A preoccupation with the supernatural
|Pedro Antonio de Alarcón|
The first three stories in the book all touch upon the horror genre, albeit in an antiquated, highly romanticized way. Though they may have been aiming for the eerie chills and deep emotional drama of Edgar Allen Poe’s tales, they all come across as quite tame. The mere mention of a ghost might have been enough to tingle the spine of 19th-century readers, but today’s audience actually requires that their spirits do something scary beyond just making an appearance. A preoccupation with the supernatural is evident in all these stories. Even the less gothic entries make mention of curses or divine intervention. In the early to mid-1800s, the Christian Spaniards fought a series of wars against the Muslim Moors, first driving them out of Spain and then fighting them in North Africa. The Moors figure into a few of the stories, and reference is often made to their engaging in the unholy arts of pagan black magic. It doesn’t appear that the authors really believe such rumors, but rather they merely document such prejudices as a historically accurate representation of the mindset of the times.
The best entry in the book by far is “Moors and Christians” by Pedro Antonio de Alarcón. While dismantling the ruins of an old tower on his property, the Alcalde of a formerly Moorish town finds a piece of parchment he suspects will lead him to a hidden treasure. Unfortunately it’s in Arabic, so he needs to get it translated. In order to carry that out, the manuscript changes hands several times, and each step of the way one more person is let in on the lucrative secret. This is a great story. It’s really funny and keeps the reader guessing. It’s regrettably hampered by some awkward and confusing passages, most likely the fault of the translator rather than the author. Unfortunately, that’s a defect that’s common to all the tales in this volume.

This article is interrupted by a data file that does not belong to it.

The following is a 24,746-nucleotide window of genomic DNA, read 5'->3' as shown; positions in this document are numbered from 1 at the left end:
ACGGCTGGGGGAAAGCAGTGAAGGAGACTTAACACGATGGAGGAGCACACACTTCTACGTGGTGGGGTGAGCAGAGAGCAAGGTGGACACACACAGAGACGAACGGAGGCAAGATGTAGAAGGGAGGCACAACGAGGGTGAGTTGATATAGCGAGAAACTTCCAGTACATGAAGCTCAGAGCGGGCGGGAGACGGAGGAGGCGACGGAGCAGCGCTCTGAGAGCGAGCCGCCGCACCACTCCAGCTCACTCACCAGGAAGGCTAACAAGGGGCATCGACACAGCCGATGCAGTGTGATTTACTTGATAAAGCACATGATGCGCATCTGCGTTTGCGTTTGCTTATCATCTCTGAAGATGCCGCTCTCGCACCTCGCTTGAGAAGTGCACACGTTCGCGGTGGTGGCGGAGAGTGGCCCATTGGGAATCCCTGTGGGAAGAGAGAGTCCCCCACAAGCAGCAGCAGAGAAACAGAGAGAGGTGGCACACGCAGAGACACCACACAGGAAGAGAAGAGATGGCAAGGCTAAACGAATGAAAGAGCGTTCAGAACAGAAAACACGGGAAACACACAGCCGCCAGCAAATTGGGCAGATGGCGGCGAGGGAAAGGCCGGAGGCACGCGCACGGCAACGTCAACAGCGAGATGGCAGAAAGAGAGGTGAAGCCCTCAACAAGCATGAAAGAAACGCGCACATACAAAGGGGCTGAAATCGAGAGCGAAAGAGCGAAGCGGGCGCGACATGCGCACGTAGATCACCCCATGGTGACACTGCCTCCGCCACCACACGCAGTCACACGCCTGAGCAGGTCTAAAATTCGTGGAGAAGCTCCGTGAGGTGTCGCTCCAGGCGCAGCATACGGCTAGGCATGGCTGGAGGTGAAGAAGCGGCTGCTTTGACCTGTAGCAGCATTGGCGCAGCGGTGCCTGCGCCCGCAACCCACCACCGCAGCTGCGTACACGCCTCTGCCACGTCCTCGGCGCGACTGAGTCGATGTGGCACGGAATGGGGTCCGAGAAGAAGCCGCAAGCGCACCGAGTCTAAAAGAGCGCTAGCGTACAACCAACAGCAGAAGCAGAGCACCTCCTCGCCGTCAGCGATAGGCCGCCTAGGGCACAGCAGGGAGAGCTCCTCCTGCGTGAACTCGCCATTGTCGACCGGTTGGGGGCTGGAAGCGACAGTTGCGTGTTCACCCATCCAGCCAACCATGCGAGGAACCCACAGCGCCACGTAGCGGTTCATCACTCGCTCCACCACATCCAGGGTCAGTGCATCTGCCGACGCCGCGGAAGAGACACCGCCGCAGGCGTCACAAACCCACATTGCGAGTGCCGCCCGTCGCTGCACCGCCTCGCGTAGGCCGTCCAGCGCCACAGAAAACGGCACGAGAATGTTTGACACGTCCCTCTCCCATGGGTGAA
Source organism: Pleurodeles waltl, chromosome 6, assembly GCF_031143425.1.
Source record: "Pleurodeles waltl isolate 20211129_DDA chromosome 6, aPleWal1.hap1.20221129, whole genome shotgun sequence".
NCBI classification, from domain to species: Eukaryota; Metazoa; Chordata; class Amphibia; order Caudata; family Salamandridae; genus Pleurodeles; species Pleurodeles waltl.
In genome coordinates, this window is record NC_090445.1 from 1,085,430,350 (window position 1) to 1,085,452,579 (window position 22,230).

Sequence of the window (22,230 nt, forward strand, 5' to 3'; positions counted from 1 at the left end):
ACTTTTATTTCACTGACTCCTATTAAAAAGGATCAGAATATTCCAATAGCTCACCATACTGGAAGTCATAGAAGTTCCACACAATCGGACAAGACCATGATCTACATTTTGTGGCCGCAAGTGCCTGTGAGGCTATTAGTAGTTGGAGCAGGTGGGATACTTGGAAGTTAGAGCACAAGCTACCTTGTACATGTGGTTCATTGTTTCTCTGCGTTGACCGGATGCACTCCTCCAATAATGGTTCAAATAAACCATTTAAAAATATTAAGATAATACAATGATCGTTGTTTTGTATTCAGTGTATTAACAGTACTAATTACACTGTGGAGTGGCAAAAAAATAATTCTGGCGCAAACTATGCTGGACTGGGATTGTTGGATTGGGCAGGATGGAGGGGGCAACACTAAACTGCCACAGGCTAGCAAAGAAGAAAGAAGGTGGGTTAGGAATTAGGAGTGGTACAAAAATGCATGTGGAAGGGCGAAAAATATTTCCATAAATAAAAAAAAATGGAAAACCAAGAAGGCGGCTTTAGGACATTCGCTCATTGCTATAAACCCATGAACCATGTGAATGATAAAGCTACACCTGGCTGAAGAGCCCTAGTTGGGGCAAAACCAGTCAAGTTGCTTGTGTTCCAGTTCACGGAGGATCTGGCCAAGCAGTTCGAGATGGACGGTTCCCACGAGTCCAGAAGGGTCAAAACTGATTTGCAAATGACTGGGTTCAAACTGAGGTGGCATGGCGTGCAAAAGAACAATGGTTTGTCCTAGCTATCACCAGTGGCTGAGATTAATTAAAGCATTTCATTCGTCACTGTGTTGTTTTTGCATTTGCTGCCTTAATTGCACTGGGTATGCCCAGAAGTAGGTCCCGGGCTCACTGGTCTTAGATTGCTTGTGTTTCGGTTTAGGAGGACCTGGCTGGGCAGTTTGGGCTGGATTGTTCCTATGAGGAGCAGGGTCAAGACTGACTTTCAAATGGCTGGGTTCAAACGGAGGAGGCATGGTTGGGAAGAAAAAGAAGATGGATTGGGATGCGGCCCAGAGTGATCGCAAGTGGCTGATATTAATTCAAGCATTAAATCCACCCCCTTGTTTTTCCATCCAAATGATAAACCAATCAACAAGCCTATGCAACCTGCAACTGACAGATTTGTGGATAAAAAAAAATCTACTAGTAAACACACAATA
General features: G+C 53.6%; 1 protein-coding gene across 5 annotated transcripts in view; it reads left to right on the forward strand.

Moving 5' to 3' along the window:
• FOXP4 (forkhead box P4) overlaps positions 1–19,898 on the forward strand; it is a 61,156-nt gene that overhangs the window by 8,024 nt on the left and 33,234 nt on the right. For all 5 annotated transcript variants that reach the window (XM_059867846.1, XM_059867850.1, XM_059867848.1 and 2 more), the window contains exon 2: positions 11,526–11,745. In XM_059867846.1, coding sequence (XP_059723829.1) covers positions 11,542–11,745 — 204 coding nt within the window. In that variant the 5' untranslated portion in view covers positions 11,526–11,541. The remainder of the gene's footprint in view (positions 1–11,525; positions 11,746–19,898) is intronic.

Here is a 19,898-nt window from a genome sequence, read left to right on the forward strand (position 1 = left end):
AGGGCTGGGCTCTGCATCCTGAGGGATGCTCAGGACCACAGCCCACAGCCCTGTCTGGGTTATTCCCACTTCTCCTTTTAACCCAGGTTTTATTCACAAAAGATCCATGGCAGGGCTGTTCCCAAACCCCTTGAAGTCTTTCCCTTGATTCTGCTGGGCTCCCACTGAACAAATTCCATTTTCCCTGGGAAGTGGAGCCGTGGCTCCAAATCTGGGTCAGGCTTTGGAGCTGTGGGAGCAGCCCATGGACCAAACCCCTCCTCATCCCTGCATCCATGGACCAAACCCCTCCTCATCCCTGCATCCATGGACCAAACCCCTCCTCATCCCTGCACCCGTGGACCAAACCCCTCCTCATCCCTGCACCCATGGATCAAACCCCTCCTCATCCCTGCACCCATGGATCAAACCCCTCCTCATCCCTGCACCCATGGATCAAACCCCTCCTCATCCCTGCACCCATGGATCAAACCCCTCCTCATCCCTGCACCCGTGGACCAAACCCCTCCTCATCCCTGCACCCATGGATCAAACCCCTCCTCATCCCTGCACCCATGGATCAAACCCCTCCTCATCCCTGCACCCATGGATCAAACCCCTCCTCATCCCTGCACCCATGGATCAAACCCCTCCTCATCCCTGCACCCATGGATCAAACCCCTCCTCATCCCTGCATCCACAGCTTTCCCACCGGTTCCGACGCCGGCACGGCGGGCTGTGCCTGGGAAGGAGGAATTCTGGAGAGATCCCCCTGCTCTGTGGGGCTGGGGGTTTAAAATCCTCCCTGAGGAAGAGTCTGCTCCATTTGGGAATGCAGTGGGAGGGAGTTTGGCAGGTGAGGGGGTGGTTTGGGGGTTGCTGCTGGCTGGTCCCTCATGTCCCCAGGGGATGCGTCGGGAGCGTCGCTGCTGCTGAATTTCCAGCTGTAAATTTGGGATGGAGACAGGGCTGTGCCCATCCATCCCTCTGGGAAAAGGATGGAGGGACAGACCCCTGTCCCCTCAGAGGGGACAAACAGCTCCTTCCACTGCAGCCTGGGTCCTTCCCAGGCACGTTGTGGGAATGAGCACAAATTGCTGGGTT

The final story, “Bread Cast Upon the Waters,” was written by Fernán Caballero, actually the pen name of a Spanish marquesa. In a mountain village, a humble family of good samaritans adopts the son of a starving couple and raise him as their own son. Eventually this boy and his brother go off to war and fight the Moors at the 1860 Battle of Tetuán. At first the story of this family is very engaging, but the piece soon turns into an ultranationalistic, ultra-Christian propaganda piece. That said, if you don’t mind that sort of thing, it’s rather well-written, but it’s an odd choice for a literary collection like this.
I’ve read several of the ten volumes in the Stories by Foreign Authors series, and this is my least favorite so far. The shortcomings of this book should not be perceived as a reflection on the merits of Spanish literature, but rather as the result of poor editorial choices. Those hoping for an education in Spanish letters may want to look elsewhere.
Stories in this collection
The Tall Woman by Pedro Antonio de Alarcón
The White Butterfly by José Selgas
Maese Pérez, the Organist by Gustavo Adolfo Becquer
Moors and Christians by Pedro Antonio de Alarcón
Bread Cast Upon the Waters by Fernán Caballero
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